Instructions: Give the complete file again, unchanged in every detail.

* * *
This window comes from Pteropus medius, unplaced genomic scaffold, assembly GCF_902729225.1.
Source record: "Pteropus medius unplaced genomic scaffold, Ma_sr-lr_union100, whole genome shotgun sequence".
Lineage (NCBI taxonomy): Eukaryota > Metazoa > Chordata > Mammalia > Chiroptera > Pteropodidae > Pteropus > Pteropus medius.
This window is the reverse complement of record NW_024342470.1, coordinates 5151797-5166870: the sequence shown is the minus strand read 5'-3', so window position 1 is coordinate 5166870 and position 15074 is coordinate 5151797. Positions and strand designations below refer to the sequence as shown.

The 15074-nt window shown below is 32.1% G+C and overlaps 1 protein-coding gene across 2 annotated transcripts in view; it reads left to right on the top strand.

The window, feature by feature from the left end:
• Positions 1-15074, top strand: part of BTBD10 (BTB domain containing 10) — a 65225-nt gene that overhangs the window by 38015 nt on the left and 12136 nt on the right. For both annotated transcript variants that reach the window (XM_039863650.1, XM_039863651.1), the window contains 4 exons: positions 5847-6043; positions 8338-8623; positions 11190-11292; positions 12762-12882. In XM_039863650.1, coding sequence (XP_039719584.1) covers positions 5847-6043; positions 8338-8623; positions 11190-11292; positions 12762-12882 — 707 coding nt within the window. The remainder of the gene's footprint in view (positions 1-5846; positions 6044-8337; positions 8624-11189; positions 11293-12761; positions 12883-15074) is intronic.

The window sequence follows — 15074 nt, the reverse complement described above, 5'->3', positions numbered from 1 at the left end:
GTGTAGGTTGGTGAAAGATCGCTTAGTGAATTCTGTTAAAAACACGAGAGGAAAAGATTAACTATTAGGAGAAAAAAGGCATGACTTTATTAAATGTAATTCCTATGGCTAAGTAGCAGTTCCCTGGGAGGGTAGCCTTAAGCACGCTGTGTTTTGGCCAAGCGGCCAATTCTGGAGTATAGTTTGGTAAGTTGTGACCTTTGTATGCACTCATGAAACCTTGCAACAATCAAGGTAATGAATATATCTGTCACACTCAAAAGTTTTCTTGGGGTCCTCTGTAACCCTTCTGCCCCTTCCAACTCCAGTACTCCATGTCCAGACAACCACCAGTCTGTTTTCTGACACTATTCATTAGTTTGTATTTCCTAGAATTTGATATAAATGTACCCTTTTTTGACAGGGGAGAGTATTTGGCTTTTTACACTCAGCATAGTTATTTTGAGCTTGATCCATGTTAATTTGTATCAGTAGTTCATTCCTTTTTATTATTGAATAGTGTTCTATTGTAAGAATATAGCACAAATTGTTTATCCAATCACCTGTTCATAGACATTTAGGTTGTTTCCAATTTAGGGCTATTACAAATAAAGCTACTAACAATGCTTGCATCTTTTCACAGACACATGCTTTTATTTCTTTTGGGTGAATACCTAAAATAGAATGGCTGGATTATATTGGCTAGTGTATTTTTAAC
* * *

This window comes from Pteropus medius, unplaced genomic scaffold, assembly GCF_902729225.1.
Source record: "Pteropus medius unplaced genomic scaffold, Ma_sr-lr_union100, whole genome shotgun sequence".
Lineage (NCBI taxonomy): Eukaryota > Metazoa > Chordata > Mammalia > Chiroptera > Pteropodidae > Pteropus > Pteropus medius.
This window is the reverse complement of record NW_024342470.1, coordinates 5151797-5166870: the sequence shown is the minus strand read 5'-3', so window position 1 is coordinate 5166870 and position 15074 is coordinate 5151797. Positions and strand designations below refer to the sequence as shown.

The 15074-nt window shown below is 32.1% G+C and overlaps 1 protein-coding gene across 2 annotated transcripts in view; it reads left to right on the top strand.

The window, feature by feature from the left end:
• Positions 1-15074, top strand: part of BTBD10 (BTB domain containing 10) — a 65225-nt gene that overhangs the window by 38015 nt on the left and 12136 nt on the right. For both annotated transcript variants that reach the window (XM_039863650.1, XM_039863651.1), the window contains 4 exons: positions 5847-6043; positions 8338-8623; positions 11190-11292; positions 12762-12882. In XM_039863650.1, coding sequence (XP_039719584.1) covers positions 5847-6043; positions 8338-8623; positions 11190-11292; positions 12762-12882 — 707 coding nt within the window. The remainder of the gene's footprint in view (positions 1-5846; positions 6044-8337; positions 8624-11189; positions 11293-12761; positions 12883-15074) is intronic.

The window sequence follows — 15074 nt, the reverse complement described above, 5'->3', positions numbered from 1 at the left end:
GTGTAGGTTGGTGAAAGATCGCTTAGTGAATTCTGTTAAAAACACGAGAGGAAAAGATTAACTATTAGGAGAAAAAAGGCATGACTTTATTAAATGTAATTCCTATGGCTAAGTAGCAGTTCCCTGGGAGGGTAGCCTTAAGCACGCTGTGTTTTGGCCAAGCGGCCAATTCTGGAGTATAGTTTGGTAAGTTGTGACCTTTGTATGCACTCATGAAACCTTGCAACAATCAAGGTAATGAATATATCTGTCACACTCAAAAGTTTTCTTGGGGTCCTCTGTAACCCTTCTGCCCCTTCCAACTCCAGTACTCCATGTCCAGACAACCACCAGTCTGTTTTCTGACACTATTCATTAGTTTGTATTTCCTAGAATTTGATATAAATGTACCCTTTTTTGACAGGGGAGAGTATTTGGCTTTTTACACTCAGCATAGTTATTTTGAGCTTGATCCATGTTAATTTGTATCAGTAGTTCATTCCTTTTTATTATTGAATAGTGTTCTATTGTAAGAATATAGCACAAATTGTTTATCCAATCACCTGTTCATAGACATTTAGGTTGTTTCCAATTTAGGGCTATTACAAATAAAGCTACTAACAATGCTTGCATCTTTTCACAGACACATGCTTTTATTTCTTTTGGGTGAATACCTAAAATAGAATGGCTGGATTATATTGGCTAGTGTATTTTTAAC